Or “How to practice motorcycle stunts at your desk”
When someone showed me a video of this French woman doing stunts on a motorcycle, I thought, why should I bother watching this, I’m not in to motorsports. As soon as I glanced at the video, though, I couldn’t stop watching and I started looking for others. I was immediately fascinated by how Sarah Lezito balanced her head and body in all kinds of positions on a speeding motorcycle doing wheelies.
Lezito demonstrates excellent use of her body and an optimal head-spine relationship. She understands, whether consciously or unconsciously, the importance of the poise of her head on top of her spine for the balance, resistance and mobility of her body. Check out what she does here. Notice how her back is lengthening, her helmeted head is in opposition to her pelvis and her limbs are free to move.
Back to the question of what this has to do with violinists or computer users. For a stuntswoman, an optimal head-spine relationship can be a life-saver! For the rest of us, too, it immensely improves the quality of life. If we tend to compress our cervical vertebra due to a less-than-optimal relationship of the head and spine, this will have consequences over the long term on our balance, mobility and ability to deal with the cards dealt to us by life. That’s because the balance of the head affects the spine, ribs, pelvis, arms and legs – yep, pretty much everything! When the head, spine and pelvis are out of balance, our muscles work overtime to compensate, and that leads to pain and strain injuries.
However, when we give our head an upward direction and the pelvis a downward direction, this frees up head, ribs and limbs. (If we’re in a position other than upright, we can still think of them as moving away from each other.) The important thing is to not assume a fixed position, because that’s when we get stuck and start feeling back pain, our arms don’t move as freely or we fall off the motorcycle.
What is an optimal head-spine relationship?
Well, it’s a little easier to think of it in terms of what it’s not. It’s not pushing your chin forward or raising your chin, and it’s not pushing your head up or pulling your chin in. When we are upright, the head balances on the top vertebra, and its center of gravity is in front of that resting point. This means that it wants to tip forward slightly, allowing the spine to elongate. The head and the pelvis move away from each other in opposite directions to optimize the length of the back and develop sufficient tone.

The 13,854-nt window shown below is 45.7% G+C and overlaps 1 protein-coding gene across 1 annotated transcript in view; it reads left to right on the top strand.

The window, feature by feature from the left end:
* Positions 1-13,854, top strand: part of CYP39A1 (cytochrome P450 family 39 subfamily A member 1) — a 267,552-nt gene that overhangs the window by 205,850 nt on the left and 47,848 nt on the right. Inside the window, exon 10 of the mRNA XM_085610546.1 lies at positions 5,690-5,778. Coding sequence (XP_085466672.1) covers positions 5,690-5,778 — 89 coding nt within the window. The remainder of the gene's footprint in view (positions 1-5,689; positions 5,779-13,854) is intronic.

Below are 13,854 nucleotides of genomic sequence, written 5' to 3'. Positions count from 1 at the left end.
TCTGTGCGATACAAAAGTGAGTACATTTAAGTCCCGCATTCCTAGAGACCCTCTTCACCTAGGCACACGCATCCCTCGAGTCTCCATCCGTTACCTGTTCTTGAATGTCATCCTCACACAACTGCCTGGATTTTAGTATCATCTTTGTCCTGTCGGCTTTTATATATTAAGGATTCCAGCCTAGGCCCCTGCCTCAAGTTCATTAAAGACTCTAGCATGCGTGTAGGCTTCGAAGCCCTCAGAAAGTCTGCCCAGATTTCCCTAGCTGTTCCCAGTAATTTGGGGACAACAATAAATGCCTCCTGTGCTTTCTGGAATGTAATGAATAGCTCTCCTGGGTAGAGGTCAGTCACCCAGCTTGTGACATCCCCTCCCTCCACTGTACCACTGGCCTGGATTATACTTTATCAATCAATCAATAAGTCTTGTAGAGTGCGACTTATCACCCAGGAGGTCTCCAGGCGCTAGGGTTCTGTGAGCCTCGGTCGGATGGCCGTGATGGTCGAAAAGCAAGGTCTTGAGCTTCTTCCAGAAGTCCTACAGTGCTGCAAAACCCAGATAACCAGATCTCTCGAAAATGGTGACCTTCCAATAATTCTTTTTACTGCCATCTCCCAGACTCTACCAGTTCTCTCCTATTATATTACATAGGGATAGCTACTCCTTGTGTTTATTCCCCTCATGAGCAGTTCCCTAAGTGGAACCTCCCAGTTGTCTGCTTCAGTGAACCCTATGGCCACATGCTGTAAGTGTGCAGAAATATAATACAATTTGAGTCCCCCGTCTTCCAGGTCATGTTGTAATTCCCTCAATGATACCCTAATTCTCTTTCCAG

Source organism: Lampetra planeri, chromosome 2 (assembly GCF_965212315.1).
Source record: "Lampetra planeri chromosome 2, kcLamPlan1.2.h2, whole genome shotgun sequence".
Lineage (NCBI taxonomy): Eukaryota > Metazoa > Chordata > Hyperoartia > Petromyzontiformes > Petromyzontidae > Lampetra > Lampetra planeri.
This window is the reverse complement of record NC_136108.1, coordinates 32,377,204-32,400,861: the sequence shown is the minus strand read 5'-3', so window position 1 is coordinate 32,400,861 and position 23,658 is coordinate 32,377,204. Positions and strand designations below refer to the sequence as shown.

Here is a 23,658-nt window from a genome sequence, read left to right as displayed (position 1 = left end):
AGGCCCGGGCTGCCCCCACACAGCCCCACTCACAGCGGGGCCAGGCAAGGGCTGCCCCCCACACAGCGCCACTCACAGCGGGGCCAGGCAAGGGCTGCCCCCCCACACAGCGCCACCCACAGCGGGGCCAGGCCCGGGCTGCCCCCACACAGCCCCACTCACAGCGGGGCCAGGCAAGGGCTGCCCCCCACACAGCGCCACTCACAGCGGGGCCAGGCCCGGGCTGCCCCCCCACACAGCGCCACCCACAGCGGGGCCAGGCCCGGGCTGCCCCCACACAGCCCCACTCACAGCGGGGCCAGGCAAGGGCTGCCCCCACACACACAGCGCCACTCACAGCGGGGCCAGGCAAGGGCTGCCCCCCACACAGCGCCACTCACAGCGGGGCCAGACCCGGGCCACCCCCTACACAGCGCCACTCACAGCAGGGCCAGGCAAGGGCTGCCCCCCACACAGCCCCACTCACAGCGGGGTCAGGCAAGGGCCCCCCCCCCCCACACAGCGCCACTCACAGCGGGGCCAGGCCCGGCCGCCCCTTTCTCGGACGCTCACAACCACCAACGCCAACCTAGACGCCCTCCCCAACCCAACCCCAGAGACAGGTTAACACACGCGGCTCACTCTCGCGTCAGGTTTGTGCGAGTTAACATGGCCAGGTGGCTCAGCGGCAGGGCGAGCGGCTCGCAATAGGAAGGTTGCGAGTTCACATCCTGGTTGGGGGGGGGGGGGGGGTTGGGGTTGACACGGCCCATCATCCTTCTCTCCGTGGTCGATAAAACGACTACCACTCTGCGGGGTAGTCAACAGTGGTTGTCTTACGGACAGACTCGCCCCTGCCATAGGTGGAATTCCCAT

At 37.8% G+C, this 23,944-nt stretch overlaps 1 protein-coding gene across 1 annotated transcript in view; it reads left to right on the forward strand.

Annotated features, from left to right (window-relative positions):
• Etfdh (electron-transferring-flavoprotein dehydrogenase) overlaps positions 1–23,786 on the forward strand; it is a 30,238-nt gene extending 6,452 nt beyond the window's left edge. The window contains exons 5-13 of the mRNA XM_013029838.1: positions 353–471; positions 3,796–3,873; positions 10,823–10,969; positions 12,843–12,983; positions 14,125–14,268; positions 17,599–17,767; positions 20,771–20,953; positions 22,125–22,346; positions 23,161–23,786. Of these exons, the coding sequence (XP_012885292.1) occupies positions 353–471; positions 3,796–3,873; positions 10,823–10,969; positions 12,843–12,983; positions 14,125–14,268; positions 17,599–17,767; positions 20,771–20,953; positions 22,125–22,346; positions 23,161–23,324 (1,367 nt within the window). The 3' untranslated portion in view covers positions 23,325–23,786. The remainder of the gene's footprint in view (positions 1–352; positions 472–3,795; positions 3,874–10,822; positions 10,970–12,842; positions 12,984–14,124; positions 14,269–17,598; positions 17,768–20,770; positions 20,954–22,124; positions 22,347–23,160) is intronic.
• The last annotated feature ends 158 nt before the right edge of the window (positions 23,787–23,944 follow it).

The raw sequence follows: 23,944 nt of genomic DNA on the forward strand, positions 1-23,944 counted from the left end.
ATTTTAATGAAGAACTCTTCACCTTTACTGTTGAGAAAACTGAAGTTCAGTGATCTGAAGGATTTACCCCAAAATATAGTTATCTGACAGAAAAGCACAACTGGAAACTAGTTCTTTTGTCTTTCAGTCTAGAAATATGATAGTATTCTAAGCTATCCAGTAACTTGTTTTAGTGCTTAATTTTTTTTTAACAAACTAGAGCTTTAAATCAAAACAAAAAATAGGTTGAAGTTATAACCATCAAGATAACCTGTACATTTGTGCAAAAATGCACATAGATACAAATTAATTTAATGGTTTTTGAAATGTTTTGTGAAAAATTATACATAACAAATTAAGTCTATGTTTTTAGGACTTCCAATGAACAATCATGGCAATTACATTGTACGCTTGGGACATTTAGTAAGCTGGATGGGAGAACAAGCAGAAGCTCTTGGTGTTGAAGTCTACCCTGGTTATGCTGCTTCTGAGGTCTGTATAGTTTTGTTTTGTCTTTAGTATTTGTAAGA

What can you do to improve your balance, mobility and comfort?
So next time you pick up your violin or sit down at your computer (like right now!) just pause and take stock of yourself. Pay attention to your neck. What’s going on there? Where is your head? Is it free to move? If your neck is tense and doesn’t want to let your head move, congratulate yourself for noticing! Yah! Just by noticing, you are creating a change in your nervous system. And when we congratulate ourselves for noticing, ease appears instead of tension associated with self-judgement.
Next, allow yourself to go into movement as you continue to notice your neck. If you lean forward in your chair, for example, notice where you are bending from. Are you bending from your waist? Look at the picture of Lezito again. Notice how she doesn’t bend at her waist; she bends at the hip joint, keeping her back long and strong.
Then carry on with your day! The more you pay attention to your self in this way, the more change will begin to occur all by itself. These small moments of putting this into practice will begin to make a difference as you play your instrument or do any other activity.
If you’d like to learn more, you can subscribe to my newsletter, read past articles here, join the Mind-Body Freedom & Balance with Alexander Technique group in Facebook to read occasional tips and ask questions, or write me at firstname.lastname@example.org to take an online constructive rest mini-lesson or a full online lesson.
Classes in Montana in December
I’ll be in Montana the last 2 weeks of December 2017 and am available for a limited number of classes in St. Ignatius on December 21, 26 and 28.
If you have any questions or issues you’d like me to write about, please write me at email@example.com or post something in the Facebook group! I look forward to hearing from you!If you have any questions or issues you’d like me to write about, please write me at firstname.lastname@example.org or post something in the Facebook group! I look forward to hearing from you!